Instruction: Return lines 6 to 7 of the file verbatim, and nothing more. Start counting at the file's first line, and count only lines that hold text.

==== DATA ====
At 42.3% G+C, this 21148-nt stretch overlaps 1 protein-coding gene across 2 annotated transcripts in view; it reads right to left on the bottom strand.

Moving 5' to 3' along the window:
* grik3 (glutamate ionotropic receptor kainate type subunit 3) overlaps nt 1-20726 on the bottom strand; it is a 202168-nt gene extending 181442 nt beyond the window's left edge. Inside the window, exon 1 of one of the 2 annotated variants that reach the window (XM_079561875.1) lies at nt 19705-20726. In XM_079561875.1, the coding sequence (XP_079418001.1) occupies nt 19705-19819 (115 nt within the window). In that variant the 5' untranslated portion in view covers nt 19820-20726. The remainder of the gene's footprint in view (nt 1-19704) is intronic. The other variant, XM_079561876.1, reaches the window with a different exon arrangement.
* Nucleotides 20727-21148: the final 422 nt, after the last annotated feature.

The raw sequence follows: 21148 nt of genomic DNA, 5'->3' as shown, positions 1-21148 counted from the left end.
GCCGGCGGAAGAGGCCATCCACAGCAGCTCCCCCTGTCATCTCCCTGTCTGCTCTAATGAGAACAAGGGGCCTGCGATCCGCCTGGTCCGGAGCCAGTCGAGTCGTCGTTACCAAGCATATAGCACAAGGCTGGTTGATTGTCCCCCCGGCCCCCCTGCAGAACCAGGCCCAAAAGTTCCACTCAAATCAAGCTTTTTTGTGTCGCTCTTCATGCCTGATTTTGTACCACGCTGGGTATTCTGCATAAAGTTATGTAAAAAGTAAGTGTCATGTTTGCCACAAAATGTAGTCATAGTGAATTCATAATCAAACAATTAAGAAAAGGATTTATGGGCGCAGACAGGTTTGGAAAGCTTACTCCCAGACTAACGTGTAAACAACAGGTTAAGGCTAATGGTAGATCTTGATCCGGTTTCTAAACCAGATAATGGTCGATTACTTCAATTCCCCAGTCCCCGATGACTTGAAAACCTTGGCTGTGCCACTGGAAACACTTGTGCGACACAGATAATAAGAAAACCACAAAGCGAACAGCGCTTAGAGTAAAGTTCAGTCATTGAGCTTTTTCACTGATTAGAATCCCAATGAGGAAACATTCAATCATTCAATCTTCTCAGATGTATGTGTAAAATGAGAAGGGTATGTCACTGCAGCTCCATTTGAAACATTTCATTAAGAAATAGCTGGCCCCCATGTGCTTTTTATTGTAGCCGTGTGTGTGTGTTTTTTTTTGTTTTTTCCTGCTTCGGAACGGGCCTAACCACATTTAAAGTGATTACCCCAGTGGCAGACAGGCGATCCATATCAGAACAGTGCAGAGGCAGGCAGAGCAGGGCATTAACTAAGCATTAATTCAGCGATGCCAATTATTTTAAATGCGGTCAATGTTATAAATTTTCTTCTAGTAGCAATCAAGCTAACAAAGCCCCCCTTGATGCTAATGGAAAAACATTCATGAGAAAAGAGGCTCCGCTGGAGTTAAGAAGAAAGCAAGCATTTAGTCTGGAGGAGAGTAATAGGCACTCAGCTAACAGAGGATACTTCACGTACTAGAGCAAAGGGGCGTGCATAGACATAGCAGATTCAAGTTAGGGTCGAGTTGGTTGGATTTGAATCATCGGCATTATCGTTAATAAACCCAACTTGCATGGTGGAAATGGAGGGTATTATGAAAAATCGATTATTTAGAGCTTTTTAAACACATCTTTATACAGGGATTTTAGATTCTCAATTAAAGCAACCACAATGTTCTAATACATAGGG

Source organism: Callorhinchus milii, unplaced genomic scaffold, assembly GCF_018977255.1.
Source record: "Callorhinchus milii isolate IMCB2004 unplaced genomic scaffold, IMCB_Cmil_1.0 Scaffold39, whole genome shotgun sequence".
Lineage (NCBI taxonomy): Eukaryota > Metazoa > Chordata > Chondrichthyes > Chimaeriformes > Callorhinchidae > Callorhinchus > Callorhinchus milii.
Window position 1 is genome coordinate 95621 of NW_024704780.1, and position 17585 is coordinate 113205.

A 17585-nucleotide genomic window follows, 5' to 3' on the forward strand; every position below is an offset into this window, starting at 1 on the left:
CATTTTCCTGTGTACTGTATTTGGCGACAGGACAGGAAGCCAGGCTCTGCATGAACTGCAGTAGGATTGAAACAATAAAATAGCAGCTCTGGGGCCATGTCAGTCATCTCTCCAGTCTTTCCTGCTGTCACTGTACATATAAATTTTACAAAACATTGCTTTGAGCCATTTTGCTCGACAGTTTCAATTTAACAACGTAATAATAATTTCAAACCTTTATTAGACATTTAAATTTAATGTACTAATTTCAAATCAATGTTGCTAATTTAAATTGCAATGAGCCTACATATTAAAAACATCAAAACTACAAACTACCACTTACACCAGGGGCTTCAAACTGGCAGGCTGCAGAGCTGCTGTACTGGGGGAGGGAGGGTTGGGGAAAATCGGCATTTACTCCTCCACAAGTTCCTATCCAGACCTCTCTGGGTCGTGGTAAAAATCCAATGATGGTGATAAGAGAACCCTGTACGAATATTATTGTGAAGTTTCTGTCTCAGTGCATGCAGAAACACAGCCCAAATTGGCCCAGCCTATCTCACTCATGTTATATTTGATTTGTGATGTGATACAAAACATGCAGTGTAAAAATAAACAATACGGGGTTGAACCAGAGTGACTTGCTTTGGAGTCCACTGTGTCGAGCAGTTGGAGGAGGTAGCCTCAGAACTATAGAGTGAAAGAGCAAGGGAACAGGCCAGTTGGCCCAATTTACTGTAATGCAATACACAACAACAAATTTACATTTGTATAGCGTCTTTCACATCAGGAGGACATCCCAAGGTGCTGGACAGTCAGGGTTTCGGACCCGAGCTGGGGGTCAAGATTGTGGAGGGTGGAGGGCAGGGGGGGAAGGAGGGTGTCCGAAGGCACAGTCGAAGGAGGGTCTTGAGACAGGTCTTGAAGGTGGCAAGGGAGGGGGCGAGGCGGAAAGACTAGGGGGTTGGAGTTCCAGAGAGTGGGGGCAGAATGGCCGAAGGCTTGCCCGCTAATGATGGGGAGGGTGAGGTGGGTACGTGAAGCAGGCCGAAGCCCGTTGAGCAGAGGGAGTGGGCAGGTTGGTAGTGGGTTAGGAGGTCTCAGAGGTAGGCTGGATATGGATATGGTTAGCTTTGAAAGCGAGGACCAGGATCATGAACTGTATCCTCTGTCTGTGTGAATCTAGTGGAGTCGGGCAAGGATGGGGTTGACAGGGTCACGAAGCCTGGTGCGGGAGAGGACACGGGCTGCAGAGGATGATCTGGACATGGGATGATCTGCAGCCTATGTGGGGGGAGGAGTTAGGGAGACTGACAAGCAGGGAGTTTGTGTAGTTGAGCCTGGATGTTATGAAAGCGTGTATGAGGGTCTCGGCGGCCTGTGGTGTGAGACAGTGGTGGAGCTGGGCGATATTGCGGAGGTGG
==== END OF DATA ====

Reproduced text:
GCCGGCGGAAGAGGCCATCCACAGCAGCTCCCCCTGTCATCTCCCTGTCTGCTCTAATGAGAACAAGGGGCCTGCGATCCGCCTGGTCCGGAGCCAGTCGAGTCGTCGTTACCAAGCATATAGCACAAGGCTGGTTGATTGTCCCCCCGGCCCCCCTGCAGAACCAGGCCCAAAAGTTCCACTCAAATCAAGCTTTTTTGTGTCGCTCTTCATGCCTGATTTTGTACCACGCTGGGTATTCTGCATAAAGTTATGTAAAAAGTAAGTGTCATGTTTGCCACAAAATGTAGTCATAGTGAATTCATAATCAAACAATTAAGAAAAGGATTTATGGGCGCAGACAGGTTTGGAAAGCTTACTCCCAGACTAACGTGTAAACAACAGGTTAAGGCTAATGGTAGATCTTGATCCGGTTTCTAAACCAGATAATGGTCGATTACTTCAATTCCCCAGTCCCCGATGACTTGAAAACCTTGGCTGTGCCACTGGAAACACTTGTGCGACACAGATAATAAGAAAACCACAAAGCGAACAGCGCTTAGAGTAAAGTTCAGTCATTGAGCTTTTTCACTGATTAGAATCCCAATGAGGAAACATTCAATCATTCAATCTTCTCAGATGTATGTGTAAAATGAGAAGGGTATGTCACTGCAGCTCCATTTGAAACATTTCATTAAGAAATAGCTGGCCCCCATGTGCTTTTTATTGTAGCCGTGTGTGTGTGTTTTTTTTTGTTTTTTCCTGCTTCGGAACGGGCCTAACCACATTTAAAGTGATTACCCCAGTGGCAGACAGGCGATCCATATCAGAACAGTGCAGAGGCAGGCAGAGCAGGGCATTAACTAAGCATTAATTCAGCGATGCCAATTATTTTAAATGCGGTCAATGTTATAAATTTTCTTCTAGTAGCAATCAAGCTAACAAAGCCCCCCTTGATGCTAATGGAAAAACATTCATGAGAAAAGAGGCTCCGCTGGAGTTAAGAAGAAAGCAAGCATTTAGTCTGGAGGAGAGTAATAGGCACTCAGCTAACAGAGGATACTTCACGTACTAGAGCAAAGGGGCGTGCATAGACATAGCAGATTCAAGTTAGGGTCGAGTTGGTTGGATTTGAATCATCGGCATTATCGTTAATAAACCCAACTTGCATGGTGGAAATGGAGGGTATTATGAAAAATCGATTATTTAGAGCTTTTTAAACACATCTTTATACAGGGATTTTAGATTCTCAATTAAAGCAACCACAATGTTCTAATACATAGGG

Source organism: Callorhinchus milii, unplaced genomic scaffold, assembly GCF_018977255.1.